Confederate memorials support a white supremacist ideal whose time has long since passed
The city of New Orleans just took down a massive statue to Confederate General Robert E Lee that bestrode its skyline for well over a century.
Surrounded by the World War II Museum and Martin Luther King Boulevard, Lee’s statue dominated the local landscape until Mayor Mitch Landrieu made good on his promise to drag it down. In the Washington Post’s words, that put an end to a relic “publicly honouring a man who embodied Southern pride and racial oppression”.
The Southern Poverty Law Center estimates that over 1,500 such monuments and schools commemorate the Confederate side in the Civil War, littering Southern states. (Full disclosure: one of my ancestors was a doctor on that side of the war; I am opposed to what the Confederacy stood for then and how it is valorised today.)
The last year has seen a very significant struggle over the past, present and future of these objects and names, led locally by the Take ‘Em Down NOLA social movement of African Americans and their supporters. It culminated with New Orleans’ decision to remove four major “pale male” monuments.
Taking those statues down attracted the ire of assorted white supremacists. Opponents from across the American South gathered to hear their leaders invoke whiteness as part of who they were and what they believed in. Some protesters abjured such talk, but nevertheless regarded the Reconstruction period after the Civil War with horror and view today’s anti-monument activism as a Marxist assault on the South’s heritage that must be resisted at all costs.
These insults, as they see them, took place in the poignant month of May. For while the left around the world celebrates labour on the first of that month, these people call it “Confederate Memorial Day” – part of what they regard with pride as the “Cult of the Lost Cause”. As recently as 1991, the statue of Lee had been placed on the National Register of Historic Places, and plans to remove it led to a court appeal that only concluded in March.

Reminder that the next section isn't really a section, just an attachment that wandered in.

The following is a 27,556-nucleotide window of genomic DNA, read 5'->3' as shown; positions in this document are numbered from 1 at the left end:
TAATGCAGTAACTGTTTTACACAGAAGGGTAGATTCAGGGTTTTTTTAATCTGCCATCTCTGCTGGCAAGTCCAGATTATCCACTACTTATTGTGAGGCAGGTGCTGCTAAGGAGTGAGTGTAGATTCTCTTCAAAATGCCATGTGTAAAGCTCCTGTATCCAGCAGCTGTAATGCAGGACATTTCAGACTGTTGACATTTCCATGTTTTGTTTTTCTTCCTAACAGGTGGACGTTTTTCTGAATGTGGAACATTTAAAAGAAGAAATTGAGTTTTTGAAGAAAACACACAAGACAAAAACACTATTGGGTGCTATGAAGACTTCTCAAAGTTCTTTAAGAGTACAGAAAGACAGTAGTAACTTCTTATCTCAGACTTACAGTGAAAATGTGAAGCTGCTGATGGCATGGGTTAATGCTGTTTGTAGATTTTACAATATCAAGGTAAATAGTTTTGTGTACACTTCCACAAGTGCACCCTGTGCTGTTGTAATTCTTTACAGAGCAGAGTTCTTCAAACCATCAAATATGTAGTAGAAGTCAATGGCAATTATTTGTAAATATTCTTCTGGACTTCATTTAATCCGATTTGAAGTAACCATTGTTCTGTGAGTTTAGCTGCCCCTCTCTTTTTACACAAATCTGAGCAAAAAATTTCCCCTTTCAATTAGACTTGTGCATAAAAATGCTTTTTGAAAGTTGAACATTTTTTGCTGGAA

These white supremacists and Confederate apologists came ready to do battle. One contractor hired to remove the statue had his car set on fire, and the job was finally accomplished by masked contractors who wore bulletproof vests and were protected by snipers. One Mississippi politician said over the weekend that politicians responsible for taking down the monuments should be lynched.
The backdrop to the long shadow cast until recently from Lee Circle is the reassertion of white supremacy after the period of Reconstruction, the enactment of Jim Crow laws to disenfranchise free African Americans, ongoing terrorism against the black community, and Southern whites switching party loyalty from the Democratic Party to the Republicans. This was achieved via Richard Nixon’s Southern Strategy in 1968, progressing through Ronald Reagan’s Sun Belt victory of 1980 and culminating – one hopes – in Donald Trump’s election in 2016.
Originally the party of Abraham Lincoln, the Republican Party’s turn against civil rights used (Southern) states’ rights as a coded rallying cry for white supremacy. That cry is both made and heard by white people, many without means, who are seeing the demography and elite of US society shifting beyond their ken and control. They have been taught that a supposed racial superiority can compensate for de-industrialisation and cultural change.
Lesser conflicts over the commemoration of slavery are occurring elsewhere in the US, too. That shows how incomplete the project of Reconstruction was, how far the US must travel towards fulfilling civil rights goals, and how central the idea of white supremacy is to the collective identity of those who deem themselves central to the national narrative, yet damned and excluded by what should be “their” institutions.
For the vast majority of African Americans, and many others, these monuments commemorate slavery. They are reminders of a past that many feel has been neither fully rejected nor transcended. New Orleans was the country’s principal entrepôt for slaves, dispatched from there to lives of unspeakable mistreatment and exploitation across the South. Today, the city can embrace its multicultural past and present, and slough off any and all celebration of the horrors that still colour race relations in this beautiful yet benighted society.
The terrorism of slavery and Jim Crow are not matters for celebration, but recognition and struggle. And until the Republican Party acknowledges its role in perpetuating racial injustice, that terrorism will continue.